The past two years have been eye-opening for me since I was diagnosed with Borderline Personality Disorder and agoraphobia. I realised my digital worlds—and the avatars and landscapes within them—was just my subconscious trying to navigate the different headspaces I was in. I made a larger-than-life 3D abstraction of myself leaning over a city and called it Agoraphobia to express how overwhelming it was to feel alone in cities sometimes.

Some people put a lot of emphasis on the dangers of social media and the metaverse. But for me, it’s so much more than that. It’s my sanctuary, because to be honest, I don’t feel fully safe or whole in the real world. I think it’s important for people to look towards digital spaces for similar types of relief.

Photographs by Hamish Ta-mé for Art Guide Australia.

Serwah Attafuah: My family are from the Ashanti Akan tribe in Ghana, and we have a strong connection to nature and spirituality, so I like to translate imaginary futures into my own dialogue. In 2021, I was invited to envision a positive future for Fairfield in Here: After [at Fairfield City Museum & Gallery], so I made a solarpunk triptych about incorporating “green farms” into public spaces. Being a musician also feeds into my practice: I designed Triple One’s cover album art [for Panic Force] and made animated spaceships in a dystopian world for Genesis Owusu’s music video [Gold Chains, 2021], which I really enjoyed.

For the Biennale of Sydney, I’m creating Between this World and the Next, my largest piece ever. I spent 10 months collecting and repurposing discarded items like laptops and video cameras, even e-vapes donated by friends. In the middle of this junk mass, I’m placing eight video screens of digital animations. I mainly use programs like Daz 3D, Cinema 4D, Adobe, Octane and ZBrush. For source material, I’m revisiting pictures from my Ghana trip and Pieter Hugo’s photography books on Agbogbloshie e-waste landfills.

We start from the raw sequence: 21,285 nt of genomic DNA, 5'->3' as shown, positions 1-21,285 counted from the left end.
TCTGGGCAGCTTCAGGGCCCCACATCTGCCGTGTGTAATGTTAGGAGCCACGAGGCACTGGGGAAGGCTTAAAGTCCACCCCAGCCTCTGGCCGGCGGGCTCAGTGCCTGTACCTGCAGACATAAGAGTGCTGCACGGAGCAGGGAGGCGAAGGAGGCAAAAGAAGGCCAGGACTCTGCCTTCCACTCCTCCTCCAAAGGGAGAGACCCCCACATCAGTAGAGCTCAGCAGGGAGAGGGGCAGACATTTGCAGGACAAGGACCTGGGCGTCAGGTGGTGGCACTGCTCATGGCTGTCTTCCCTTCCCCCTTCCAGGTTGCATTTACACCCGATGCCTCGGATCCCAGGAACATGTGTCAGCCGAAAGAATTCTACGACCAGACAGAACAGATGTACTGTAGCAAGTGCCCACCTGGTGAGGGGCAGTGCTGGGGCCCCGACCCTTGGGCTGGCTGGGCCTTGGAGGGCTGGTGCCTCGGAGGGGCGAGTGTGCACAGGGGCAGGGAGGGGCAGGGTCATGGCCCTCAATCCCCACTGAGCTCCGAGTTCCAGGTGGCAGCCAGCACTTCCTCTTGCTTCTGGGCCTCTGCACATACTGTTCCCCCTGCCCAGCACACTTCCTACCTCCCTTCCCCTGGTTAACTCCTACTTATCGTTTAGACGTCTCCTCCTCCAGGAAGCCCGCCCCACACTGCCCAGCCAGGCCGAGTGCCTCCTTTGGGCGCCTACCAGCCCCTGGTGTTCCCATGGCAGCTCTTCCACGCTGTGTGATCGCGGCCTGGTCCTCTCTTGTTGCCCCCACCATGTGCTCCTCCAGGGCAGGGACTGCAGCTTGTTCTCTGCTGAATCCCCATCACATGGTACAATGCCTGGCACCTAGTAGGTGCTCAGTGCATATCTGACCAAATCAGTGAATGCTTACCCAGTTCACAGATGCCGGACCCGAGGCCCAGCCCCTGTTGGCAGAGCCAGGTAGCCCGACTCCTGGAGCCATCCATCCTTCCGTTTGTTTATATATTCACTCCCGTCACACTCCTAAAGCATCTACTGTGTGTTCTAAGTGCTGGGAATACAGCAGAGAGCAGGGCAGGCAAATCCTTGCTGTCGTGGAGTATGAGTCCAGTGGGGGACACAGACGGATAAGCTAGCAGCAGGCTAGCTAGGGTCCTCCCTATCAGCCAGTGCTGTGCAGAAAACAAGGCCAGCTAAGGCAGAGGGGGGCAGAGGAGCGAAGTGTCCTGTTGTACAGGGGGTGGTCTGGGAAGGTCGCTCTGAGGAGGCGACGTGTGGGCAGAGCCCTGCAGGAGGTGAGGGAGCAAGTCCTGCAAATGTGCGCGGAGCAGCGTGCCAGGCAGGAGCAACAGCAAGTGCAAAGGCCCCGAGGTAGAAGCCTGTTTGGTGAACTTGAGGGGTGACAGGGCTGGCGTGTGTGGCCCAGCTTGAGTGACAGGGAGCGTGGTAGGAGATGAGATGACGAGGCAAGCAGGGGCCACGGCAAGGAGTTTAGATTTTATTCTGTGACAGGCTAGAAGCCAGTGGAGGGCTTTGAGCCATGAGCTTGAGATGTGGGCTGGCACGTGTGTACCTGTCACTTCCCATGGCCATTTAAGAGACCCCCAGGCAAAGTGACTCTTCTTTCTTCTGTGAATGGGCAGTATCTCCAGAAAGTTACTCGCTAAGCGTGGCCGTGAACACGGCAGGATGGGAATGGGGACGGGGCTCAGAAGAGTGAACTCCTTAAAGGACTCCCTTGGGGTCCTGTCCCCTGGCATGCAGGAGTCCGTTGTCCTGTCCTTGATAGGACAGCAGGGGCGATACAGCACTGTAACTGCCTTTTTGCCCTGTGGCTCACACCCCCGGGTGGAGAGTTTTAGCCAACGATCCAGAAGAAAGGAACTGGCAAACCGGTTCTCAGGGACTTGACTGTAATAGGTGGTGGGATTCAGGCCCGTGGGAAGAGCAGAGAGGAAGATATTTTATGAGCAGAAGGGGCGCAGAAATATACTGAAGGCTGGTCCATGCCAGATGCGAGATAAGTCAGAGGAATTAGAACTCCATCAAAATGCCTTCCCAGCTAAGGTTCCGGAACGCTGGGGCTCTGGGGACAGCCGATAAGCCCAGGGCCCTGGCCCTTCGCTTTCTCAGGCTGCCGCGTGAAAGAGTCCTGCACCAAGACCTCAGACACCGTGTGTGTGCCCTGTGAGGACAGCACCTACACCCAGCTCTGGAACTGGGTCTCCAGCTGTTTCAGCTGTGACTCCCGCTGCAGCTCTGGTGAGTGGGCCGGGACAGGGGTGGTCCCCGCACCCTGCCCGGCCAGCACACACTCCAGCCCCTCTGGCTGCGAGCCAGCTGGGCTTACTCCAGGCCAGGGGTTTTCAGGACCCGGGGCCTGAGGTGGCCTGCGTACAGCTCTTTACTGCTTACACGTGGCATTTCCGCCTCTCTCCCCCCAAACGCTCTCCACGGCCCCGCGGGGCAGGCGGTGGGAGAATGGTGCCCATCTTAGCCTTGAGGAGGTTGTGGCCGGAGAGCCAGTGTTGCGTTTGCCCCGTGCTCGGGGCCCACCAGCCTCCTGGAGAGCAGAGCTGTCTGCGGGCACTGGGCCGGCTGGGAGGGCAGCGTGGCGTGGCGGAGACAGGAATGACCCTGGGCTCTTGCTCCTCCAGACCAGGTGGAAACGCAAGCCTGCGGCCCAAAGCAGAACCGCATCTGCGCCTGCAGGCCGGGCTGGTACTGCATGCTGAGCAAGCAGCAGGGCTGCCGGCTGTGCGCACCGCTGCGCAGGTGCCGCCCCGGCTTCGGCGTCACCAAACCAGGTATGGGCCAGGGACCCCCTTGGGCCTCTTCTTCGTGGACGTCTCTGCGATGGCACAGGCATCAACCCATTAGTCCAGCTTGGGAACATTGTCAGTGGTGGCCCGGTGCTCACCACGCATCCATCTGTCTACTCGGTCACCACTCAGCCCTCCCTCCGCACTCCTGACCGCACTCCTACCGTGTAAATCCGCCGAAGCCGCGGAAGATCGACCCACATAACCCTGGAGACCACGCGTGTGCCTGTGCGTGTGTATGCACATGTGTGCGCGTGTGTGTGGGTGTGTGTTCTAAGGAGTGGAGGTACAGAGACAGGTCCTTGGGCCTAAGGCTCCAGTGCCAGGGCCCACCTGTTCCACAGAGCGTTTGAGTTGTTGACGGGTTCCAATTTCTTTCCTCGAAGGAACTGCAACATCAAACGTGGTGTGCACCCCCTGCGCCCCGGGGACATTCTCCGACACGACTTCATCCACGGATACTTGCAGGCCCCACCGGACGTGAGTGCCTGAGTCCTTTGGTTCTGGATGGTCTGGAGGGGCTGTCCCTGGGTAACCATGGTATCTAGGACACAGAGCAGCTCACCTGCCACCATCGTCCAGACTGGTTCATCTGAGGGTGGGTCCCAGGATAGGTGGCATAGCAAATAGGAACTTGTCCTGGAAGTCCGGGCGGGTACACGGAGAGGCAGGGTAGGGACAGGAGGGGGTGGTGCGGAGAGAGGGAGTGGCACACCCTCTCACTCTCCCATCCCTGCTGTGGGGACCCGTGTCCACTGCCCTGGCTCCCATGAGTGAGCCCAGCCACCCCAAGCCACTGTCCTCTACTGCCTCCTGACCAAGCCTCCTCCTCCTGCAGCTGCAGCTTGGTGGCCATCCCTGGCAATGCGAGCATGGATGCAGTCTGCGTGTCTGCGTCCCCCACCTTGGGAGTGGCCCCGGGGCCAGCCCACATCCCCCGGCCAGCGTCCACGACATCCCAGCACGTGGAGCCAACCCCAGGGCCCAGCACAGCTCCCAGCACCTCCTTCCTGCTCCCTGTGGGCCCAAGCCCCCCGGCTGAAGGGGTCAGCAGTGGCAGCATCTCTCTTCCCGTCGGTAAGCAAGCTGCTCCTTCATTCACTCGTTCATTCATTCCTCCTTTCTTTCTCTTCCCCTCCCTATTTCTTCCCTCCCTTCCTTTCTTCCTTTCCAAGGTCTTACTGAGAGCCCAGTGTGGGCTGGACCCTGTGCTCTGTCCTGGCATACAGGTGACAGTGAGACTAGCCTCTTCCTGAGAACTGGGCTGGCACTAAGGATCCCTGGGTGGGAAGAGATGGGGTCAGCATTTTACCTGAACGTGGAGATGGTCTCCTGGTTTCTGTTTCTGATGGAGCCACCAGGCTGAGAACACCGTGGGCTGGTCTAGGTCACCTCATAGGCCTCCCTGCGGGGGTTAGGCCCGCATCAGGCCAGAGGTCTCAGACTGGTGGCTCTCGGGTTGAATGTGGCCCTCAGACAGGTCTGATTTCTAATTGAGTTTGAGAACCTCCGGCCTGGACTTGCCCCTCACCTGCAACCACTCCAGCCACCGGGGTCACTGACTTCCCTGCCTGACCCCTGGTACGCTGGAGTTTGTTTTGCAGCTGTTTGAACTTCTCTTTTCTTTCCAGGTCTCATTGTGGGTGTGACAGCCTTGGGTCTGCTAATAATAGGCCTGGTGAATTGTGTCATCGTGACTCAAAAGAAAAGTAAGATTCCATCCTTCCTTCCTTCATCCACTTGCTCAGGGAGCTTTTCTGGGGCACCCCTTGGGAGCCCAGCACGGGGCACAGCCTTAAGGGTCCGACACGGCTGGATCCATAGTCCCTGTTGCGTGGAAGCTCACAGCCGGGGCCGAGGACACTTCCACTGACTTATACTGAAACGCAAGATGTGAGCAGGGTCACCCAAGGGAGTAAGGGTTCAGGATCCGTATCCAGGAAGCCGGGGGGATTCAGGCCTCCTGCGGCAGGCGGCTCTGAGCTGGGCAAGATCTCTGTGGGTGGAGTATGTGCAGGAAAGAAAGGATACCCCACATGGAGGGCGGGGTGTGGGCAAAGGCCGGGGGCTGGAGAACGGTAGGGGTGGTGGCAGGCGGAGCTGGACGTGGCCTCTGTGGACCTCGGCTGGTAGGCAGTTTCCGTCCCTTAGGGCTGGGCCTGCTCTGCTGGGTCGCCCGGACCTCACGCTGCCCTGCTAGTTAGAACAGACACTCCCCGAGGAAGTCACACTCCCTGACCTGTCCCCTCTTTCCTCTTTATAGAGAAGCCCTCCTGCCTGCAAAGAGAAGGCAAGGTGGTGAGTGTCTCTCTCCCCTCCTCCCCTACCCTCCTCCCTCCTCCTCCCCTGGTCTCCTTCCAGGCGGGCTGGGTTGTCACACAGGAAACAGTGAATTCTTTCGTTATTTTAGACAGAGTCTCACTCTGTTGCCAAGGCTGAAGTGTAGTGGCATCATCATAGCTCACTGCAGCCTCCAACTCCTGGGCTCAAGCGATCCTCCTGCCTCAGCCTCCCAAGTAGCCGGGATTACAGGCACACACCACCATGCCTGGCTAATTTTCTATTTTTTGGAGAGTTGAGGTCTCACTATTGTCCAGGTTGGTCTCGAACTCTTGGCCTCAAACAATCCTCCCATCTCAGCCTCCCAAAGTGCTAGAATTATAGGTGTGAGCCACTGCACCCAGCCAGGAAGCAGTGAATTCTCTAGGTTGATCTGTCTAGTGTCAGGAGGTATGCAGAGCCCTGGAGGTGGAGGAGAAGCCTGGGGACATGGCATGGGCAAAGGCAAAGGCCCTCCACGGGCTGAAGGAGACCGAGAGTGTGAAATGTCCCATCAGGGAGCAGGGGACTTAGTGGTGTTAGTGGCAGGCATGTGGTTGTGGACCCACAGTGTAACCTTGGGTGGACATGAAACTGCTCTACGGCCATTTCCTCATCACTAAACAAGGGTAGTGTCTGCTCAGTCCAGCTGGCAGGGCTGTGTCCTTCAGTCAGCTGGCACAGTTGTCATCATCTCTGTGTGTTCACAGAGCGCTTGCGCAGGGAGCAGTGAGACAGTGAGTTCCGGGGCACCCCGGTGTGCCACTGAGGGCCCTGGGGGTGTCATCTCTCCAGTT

Gold is a spiritual tool for Ghanaians; it has cultural significance. So I’ve gone through 150 cans of gold spray-paint to achieve this Baroque-style wooden frame around the sculpture, which will be about two-metres high and eight-metres wide. I’m treating this as a prototype for my Mordant Prize commission, which will be a multi-screen work with augmented reality, blockchain and sculptural elements. I’m calling it The Darkness Between the Stars, and it explores the slave castles along the coast of Ghana, which was the first African country to be colonised by the Portuguese in 1482. It’s such a heavy, intense history. I’ve also been deep diving into Sakawa, which is the Ghanaian practice of ‘Internet magic’. It combines online fraud with African spiritualism and rituals, and uses white-man technology to get back at the colonisers through scamming methods. This type of decentralised and decolonial knowledge continues to inspire my work.

Between this World and the Next
Serwah Attafuah
Museum of Contemporary Art
2024 Biennale of Sydney: Ten Thousand Suns
9 March—10 June

This article was originally published in the March/April 2024 print edition of Art Guide Australia.

Studio Words by Mariam Ella Arcilla